A choir of crows by Candice Robb

Set in 1374 shortly after the events of 2019’s A Conspiracy of Wolves, Robb’s solid 12th Owen Archer mystery finds the future of the English royal family uncertain. Edward III and his heir, Prince Edward, are in poor physical and mental health, and the next in the line of succession, Prince Richard, is only a child. Owen, now the captain of bailiffs for the city of York, is serving as Prince Edward’s “eyes and ears in the North.” Meanwhile, a monk arrives at Owen’s house with “a fair young woman” disguised as a male pilgrim. The woman, whose name and background are unknown to the monk, is accused of fatally stabbing a vicar in the churchyard and of climbing up the chapter-house stairs to the roof and pushing another man to his death. Owen investigates, concerned that the deaths might pose a risk to the realm. Owen’s worries that his children may have the pestilence add some emotional depth. Robb once again effectively blends crime with the politics of 14th-century England. Publisher’s Weekly, April 2020

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Delaney, BrigidReasons not to worry
Fidler, RichardThe book of roads & kingdoms
Hickie, IanMinding your mind
Mosse, KateWarrior queens & quiet revolutionaries
Murakami, HarukiNovelist as a vocation
O’Rourke, MeghanThe invisible kingdom
Thunberg, GretaThe climate book
Wilkinson, TobyA world beneath the sands

The Invisible Kingdom by Meghan O’Rourke

With a poet’s sensibility, journalist’s rigor, and patient’s personal investment, O’Rourke (The Long Goodbye) sheds light on the physical and mental toll of having a mysterious chronic illness. “I got sick the way Hemingway says you go broke: ‘gradually and then suddenly,’ ” she writes before delving into the decades-long game of cat and mouse she played with symptoms ranging from rashes to exhaustion starting in the late 1990s. As she reflects on the labyrinthine system she had to navigate before eventually being diagnosed with late-stage Lyme disease, O’Rourke traces the history of Western medicine—from the “dramatic clarity” of germ theory to its murky treatment and dismissal of patients it can’t diagnose. As she writes, “It is a truth universally acknowledged among the chronically ill that a young woman in possession of vague symptoms… will be in search of a doctor who believes she is actually sick.” Wary of “late-capitalist” illness narratives that demand either wellness or wisdom from sick people, O’Rourke shirks a tidy recovery story and instead mines her abjection, astonishment, and vulnerability—and the radical illness writings of Alphonse Daudet, Alice James, and Audre Lorde—to offer a stunningly raw account of living with the existential complexities of a sickness that “never fully resolves.” Readers will be left in awe. Publisher’s Weekly, November 2021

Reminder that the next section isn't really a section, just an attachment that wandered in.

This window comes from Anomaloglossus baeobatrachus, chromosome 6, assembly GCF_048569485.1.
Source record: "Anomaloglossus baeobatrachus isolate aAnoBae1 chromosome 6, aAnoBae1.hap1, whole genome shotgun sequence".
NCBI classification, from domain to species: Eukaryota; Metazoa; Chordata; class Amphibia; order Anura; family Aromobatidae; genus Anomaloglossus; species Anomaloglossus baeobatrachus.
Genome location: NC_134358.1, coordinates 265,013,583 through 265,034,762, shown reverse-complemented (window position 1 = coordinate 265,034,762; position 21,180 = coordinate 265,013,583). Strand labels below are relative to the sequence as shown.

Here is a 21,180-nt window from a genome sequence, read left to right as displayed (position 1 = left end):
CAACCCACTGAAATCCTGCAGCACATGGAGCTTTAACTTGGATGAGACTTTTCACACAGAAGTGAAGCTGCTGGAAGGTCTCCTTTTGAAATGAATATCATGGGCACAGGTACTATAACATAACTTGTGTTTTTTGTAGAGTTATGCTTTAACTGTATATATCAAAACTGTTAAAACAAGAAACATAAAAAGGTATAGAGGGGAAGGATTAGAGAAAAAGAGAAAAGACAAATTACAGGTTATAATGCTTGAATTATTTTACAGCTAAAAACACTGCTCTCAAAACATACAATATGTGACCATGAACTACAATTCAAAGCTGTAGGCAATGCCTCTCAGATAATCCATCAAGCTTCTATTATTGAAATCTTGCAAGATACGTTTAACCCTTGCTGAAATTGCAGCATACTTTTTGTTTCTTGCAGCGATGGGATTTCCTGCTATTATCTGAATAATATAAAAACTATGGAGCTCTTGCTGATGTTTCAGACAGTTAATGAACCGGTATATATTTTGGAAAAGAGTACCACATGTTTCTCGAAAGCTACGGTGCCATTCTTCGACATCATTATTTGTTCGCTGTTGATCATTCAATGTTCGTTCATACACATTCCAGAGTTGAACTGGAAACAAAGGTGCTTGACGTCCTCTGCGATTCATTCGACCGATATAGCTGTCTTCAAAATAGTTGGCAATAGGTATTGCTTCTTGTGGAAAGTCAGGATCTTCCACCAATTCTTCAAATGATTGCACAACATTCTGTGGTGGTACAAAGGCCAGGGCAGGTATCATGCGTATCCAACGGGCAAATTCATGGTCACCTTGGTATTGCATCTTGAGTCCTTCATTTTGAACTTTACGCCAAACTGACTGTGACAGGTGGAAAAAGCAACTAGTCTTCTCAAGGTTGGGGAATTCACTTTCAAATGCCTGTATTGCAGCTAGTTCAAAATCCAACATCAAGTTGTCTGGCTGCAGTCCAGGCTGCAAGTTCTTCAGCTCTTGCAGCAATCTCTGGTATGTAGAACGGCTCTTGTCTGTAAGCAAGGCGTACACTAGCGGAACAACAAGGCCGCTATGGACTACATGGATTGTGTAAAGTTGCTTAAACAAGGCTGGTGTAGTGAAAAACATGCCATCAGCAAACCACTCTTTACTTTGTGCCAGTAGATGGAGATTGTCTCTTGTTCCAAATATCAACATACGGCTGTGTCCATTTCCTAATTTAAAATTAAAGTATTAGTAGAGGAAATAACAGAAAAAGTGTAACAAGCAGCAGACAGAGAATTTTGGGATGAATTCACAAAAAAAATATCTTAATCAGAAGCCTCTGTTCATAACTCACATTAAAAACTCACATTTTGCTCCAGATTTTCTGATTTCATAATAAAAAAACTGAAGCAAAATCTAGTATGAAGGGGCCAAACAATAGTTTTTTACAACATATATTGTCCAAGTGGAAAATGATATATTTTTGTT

Novelist as a Vocation by Haruki Murakami

Novelist Murakami (1Q84) reveals the tricks of the trade in this stellar essay collection, originally published in Japan in 2015. In “Are Novelists Broadminded?” he observes that “people with brilliant minds are not particularly well suited to writing novels,” while “A Completely Personal and Physical Occupation” makes a case that it’s crucial for a writer to cultivate stamina: “You have to become physically fit. You need to become robust and physically strong. And make your body your ally.” In “When I Became a Novelist” Murakami shares stories of his time at the Waseda University in Tokyo at the peak of student protests and recalls his days operating a jazz café with his wife in the mid-’70s: “We were all young then, full of ambition and energy—though, sad to say, no one was making any money to speak of.” Especially enjoyable is a mystical tale he shares about a baseball game he attended in 1978 during which “based on no grounds whatsoever, it suddenly struck me: I think I can write a novel.” Lighthearted yet edifying, the anecdotes make for a fantastic look at how a key literary figure made it happen. Murakami’s fans will relish these amusing missives. Publisher’s Weekly, August 2022